I have a love-hate relationship with Los Angeles, my adopted city of residence. I moved here 11 years ago filled with dreams, ambitions and aspirations. Those dreams haven't faded, but are now surrounded by a thick juicy sauce of jaded bitterness.
I moved here three years after the Rodney King verdict incited riots and flames and martial law. I moved here 16 months after the Northridge earthquake. I moved here less than a year after O.J. tried to run for the border.
I'd like to say that I arrived after the fires, but those occur yearly. Los Angeles burns and hardly anyone pays attention.
I was here when I nearly sold my first screenplay. Again and again and again.
I was here when, in a scene reminiscent of the film Heat, two armed gunmen shot up North Hollywood. I watched live coverage as masked, armored bank robbers fired fully automatic AKs at police, civilians and news choppers.
I was here when I decided to leave. Supposedly, the first year in Los Angeles is the most difficult, but for me it was the second year. I was never more at peace than when I decided to leave town. I knew I would eventually return, but I had to get out before it broke me. I thought I would travel, maybe take six months or a year away from the madness. I read Kerouac's On the Road in anticipation of my upcoming road trip.
I was here when I decided to stay. The proverbial carrot was once again dangled before me. A writing assignment came my way just when I needed it.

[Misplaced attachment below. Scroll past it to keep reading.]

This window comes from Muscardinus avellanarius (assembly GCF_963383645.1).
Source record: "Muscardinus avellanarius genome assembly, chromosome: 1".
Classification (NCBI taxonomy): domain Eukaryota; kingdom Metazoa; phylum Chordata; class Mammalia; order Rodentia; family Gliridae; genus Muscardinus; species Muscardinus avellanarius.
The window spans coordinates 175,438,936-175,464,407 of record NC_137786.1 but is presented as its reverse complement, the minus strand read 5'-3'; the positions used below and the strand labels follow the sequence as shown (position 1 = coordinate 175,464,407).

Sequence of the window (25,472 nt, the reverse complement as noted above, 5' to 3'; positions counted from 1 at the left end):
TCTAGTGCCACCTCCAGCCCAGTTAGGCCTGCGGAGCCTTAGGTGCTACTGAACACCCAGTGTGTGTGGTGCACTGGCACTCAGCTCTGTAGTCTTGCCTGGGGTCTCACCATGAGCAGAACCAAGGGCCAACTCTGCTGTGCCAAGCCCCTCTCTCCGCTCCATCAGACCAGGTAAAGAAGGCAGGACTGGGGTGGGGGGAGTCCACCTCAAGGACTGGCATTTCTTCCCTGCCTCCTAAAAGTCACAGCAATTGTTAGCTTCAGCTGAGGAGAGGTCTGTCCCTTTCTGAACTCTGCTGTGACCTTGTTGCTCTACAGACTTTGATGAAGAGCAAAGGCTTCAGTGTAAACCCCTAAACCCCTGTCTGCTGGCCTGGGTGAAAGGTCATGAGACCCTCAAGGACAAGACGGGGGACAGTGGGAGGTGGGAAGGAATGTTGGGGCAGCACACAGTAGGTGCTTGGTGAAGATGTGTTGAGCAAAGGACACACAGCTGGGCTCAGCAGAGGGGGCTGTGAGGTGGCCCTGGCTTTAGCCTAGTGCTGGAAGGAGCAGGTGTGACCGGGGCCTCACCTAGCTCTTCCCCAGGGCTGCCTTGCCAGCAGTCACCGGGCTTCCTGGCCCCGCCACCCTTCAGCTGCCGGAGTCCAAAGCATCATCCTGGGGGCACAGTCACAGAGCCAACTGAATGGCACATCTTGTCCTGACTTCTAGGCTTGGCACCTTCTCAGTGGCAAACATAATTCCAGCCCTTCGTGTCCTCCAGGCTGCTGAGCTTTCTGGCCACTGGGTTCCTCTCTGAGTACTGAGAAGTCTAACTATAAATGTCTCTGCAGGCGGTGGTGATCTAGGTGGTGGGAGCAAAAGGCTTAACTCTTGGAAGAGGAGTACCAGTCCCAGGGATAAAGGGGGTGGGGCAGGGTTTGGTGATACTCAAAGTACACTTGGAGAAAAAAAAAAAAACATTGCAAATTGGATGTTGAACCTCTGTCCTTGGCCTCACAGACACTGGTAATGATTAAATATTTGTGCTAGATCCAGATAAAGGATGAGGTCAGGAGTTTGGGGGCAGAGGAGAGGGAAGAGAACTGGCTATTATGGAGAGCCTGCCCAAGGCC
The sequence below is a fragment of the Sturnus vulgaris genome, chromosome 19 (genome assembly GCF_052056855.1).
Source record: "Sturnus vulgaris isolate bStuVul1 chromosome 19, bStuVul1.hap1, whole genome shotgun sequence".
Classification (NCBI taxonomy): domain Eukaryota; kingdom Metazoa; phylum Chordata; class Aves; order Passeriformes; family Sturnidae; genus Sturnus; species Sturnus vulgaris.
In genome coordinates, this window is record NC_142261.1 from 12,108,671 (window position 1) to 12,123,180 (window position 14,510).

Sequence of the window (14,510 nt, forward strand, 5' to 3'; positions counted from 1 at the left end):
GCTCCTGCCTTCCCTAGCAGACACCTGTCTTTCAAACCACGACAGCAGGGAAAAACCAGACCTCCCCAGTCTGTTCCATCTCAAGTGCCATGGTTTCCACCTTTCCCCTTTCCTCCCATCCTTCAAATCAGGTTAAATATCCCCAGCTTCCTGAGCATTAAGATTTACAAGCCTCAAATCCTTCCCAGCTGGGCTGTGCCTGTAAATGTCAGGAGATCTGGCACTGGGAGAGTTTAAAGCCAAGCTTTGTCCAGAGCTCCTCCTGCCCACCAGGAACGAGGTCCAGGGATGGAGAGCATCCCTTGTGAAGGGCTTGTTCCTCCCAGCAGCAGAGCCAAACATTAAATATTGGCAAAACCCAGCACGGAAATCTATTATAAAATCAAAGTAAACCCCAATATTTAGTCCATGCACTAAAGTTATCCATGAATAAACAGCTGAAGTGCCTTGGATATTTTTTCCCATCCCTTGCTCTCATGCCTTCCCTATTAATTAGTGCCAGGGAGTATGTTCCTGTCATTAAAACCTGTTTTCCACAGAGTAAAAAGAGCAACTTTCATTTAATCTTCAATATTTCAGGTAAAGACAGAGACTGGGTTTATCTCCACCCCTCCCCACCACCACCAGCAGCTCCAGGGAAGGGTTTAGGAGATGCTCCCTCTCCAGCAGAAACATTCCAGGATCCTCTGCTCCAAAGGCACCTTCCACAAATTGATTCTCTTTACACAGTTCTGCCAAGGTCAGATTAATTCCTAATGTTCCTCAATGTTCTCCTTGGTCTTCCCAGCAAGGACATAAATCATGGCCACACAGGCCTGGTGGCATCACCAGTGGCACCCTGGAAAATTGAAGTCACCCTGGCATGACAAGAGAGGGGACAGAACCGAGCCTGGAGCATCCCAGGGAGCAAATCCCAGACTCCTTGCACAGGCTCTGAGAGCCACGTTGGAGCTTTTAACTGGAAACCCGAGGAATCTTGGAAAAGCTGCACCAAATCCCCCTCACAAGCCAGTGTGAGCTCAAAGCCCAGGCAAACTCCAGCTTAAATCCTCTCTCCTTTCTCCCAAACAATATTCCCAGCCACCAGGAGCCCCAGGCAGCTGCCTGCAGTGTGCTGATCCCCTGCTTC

I was here when (insert celebrity name) got away with (insert heinous crime).
I was here for El Nino. The hills that were once on fire now became mudslides and sinkholes.
I was here when Hal Gefsky, a retired agent, invited me to a monthly lunch at the Fairfax Farmer's Market so I could hear a group of fascinating octogenarians congregate to share fascinating behind-the-scenes stories of Hollywood.
I was here when I tried to film a documentary about them.
I was here when I failed to finish the film.
I was here when Ovidio Assonitis, a crazed film producer, flew me halfway around the world so I could visit Sri Lanka and meet Bandula Jayasekera, the man who offered me this column.
I was here when I met artist Rob Steen and we began collaborating on projects.
I was here five years later when Rob and I finally sold our first graphic novel, Afterlife.
I was here a few weeks ago when a car chase ended down my street with a stolen vehicle overturned and smashed, debris littering the intersection. No one was seriously injured.
I was here several years ago when a different car chase ended in a man's suicide three blocks away. Los Angeles loves car chases.
I was here when the Democratic Convention came to town and police sprayed protestors with rubber bullets.
I was here when I learned about a group of crazy cyclists called the Midnight Ridazz who take over the streets of Los Angeles for no other reason than to have fun.
I was here when I decided to jump out of a plane from 13,000 feet in the air.
I was here when I fell in love. Twice.
I was here when I started to hate writing.
I was here when I remembered why I loved writing in the first place.
I was here when I realized I wouldn't ever stop.
I was here when I finally sold my first script. Co-written with Nick Angelo, it's on DVD somewhere, but so far the producers haven't bothered to give us a copy. Why should they? We only wrote the bloody thing.
I don't know how much longer I will remain here, though I certainly don't want to live the remainder of my life in Los Angeles. That would be tragic. But for now, I've made my peace. For now…
I am here.